There was mild celebration last year when the New Zealand and Spanish governments negotiated an agreement on working holiday visas for young people.
Among those celebrating was Jamie Melbourne-Hayward who quickly took up the chance to get a taste of life in a fascinating new country. Four months on he's a bit less enthusiastic.
This is his report from Barcelona:
Around 30 Kiwis have been game enough to travel with the Spanish working holiday visa and over half have reported problems. Four months into our stay we are still waiting for our ID cards.
By comparison, the 200 Spaniards visiting New Zealand under the reciprocal visa, a quota filled in four hours, are all enjoying working in New Zealand.
Our journey began in Wellington where we filled in the mountain of paperwork required to obtain the visa (quite a contrast to the "smile and signature" which is all you need to enter countries like the Netherlands).
But despite all the paperwork, when we arrived at the Foreigners Office in Barcelona no one had the foggiest knowledge of the working holiday visa.
In fact, we are delightfully registered as "homeless" at the local Refugee and Social Services Office - the result of a desperate attempt by one of the numerous government offices to validate us for a Foreign Identity Card.
Two months into our Spanish experience, and at our wits' end, we contacted Julio Diaz Sevillano at the Wellington Embassy. Diaz replied that he would send a "document to [Spanish] Immigration asking them to inform the [Barcelona] police about the new system". But, he added, "I do not know how long it will take to pass all this information to all the people involved." Obviously it is taking quite a long time.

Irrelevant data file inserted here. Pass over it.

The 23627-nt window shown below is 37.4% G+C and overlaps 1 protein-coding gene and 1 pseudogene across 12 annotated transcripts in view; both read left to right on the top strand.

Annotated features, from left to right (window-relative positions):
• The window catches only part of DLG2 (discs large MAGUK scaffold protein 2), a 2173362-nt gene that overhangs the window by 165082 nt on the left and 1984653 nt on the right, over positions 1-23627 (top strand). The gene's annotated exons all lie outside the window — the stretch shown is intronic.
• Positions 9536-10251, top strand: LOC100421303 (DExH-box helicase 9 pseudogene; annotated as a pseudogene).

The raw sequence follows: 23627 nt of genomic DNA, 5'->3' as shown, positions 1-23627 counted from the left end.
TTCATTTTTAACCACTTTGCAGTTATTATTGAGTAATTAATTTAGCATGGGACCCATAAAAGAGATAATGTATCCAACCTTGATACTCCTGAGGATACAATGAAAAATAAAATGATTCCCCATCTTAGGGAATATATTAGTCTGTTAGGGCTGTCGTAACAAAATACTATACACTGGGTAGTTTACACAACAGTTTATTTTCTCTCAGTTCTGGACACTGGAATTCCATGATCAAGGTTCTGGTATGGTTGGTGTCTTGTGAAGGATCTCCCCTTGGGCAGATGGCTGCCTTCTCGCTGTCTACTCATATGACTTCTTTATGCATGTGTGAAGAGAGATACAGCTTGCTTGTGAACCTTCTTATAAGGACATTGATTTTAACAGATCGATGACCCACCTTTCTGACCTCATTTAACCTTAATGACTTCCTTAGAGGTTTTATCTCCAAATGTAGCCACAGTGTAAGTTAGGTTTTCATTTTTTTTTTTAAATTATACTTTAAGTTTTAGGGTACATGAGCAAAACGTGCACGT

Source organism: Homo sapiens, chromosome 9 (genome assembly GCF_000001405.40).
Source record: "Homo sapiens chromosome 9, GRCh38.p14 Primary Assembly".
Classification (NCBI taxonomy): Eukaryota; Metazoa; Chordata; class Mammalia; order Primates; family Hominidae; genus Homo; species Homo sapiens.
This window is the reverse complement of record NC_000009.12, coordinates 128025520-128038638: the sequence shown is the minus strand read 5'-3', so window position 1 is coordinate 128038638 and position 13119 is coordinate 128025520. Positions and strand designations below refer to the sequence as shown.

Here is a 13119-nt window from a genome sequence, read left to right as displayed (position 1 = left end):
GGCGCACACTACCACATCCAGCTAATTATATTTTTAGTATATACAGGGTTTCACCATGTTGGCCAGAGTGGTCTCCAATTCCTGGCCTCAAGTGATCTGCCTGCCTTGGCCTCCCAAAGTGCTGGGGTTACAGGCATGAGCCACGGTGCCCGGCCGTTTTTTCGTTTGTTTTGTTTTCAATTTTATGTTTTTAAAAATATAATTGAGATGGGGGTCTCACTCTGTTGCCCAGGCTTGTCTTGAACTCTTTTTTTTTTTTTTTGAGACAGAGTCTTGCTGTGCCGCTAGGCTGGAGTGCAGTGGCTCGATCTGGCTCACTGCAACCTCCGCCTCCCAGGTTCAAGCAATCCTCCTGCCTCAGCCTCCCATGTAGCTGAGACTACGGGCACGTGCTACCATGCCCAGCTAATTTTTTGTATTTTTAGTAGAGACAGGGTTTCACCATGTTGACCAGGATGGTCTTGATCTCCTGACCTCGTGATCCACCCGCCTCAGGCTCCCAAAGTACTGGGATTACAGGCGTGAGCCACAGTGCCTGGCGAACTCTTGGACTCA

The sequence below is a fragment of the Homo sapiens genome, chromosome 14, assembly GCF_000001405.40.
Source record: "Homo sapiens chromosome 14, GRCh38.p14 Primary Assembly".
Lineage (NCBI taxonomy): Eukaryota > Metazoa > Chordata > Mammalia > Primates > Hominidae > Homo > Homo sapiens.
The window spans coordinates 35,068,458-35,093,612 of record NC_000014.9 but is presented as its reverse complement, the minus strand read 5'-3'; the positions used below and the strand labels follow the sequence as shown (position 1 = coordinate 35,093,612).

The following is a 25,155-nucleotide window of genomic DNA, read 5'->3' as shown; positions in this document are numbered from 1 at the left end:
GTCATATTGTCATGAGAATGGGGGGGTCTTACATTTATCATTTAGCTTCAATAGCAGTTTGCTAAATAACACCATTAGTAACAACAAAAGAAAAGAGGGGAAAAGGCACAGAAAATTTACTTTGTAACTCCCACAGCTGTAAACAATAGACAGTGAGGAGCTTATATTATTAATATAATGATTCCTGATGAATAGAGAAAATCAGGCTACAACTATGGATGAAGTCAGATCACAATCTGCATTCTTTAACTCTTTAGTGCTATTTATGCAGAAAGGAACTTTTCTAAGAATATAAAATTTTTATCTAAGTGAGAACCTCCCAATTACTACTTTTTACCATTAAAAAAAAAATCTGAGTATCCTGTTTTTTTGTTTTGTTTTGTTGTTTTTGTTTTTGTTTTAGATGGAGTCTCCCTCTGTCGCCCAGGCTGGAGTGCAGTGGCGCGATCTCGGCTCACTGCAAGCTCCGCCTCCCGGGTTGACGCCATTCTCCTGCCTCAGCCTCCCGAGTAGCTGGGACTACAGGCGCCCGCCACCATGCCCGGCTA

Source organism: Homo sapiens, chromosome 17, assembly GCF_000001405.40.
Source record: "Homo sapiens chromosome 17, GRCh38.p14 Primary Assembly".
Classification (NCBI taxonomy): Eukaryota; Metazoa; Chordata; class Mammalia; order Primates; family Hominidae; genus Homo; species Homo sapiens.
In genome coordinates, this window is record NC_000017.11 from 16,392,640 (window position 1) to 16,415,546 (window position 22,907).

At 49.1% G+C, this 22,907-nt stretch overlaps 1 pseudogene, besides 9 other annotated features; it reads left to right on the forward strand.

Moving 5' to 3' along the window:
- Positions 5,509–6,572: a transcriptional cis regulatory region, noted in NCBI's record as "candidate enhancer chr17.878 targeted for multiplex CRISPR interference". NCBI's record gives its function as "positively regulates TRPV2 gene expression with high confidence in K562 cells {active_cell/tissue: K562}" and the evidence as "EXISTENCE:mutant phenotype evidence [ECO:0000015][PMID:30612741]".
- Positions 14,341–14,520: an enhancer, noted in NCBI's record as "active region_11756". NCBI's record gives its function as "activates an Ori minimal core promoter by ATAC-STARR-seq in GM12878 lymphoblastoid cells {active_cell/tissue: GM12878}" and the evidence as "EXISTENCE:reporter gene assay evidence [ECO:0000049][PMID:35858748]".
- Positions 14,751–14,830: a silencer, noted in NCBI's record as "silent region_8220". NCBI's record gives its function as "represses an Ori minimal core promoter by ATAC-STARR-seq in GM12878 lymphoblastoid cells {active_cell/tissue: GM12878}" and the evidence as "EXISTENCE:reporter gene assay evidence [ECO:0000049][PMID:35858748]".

We asked the Spanish Embassy if they could also extend our visas for one month, to make up for the lost time, but they never replied.
Then it was the turn of the New Zealand Embassy in Madrid to wash their hands of the arrangement on the basis that it was up to the Spanish to implement. Their explanation for the ignorance about the new visa: "The Spanish get offended when you ask too many questions".
Next the Spanish Embassy in Wellington decided to send us an official letter to hand to the local authorities explaining how the scheme was supposed to work.
The letter didn't work, so we staged a sit-in at the Foreigners Office, and this eventually prompted a senior official to push some magical buttons in the computer system and it spat us out identities.
Now, if our Identity Cards ever arrive, and they are legitimate, we just have to convince an employer to take us on for only three months at a time, amid a European economic meltdown.
* Interestingly, Spain is not among the countries listed in the Working Holiday section on the Ministry of Foreign Affairs website.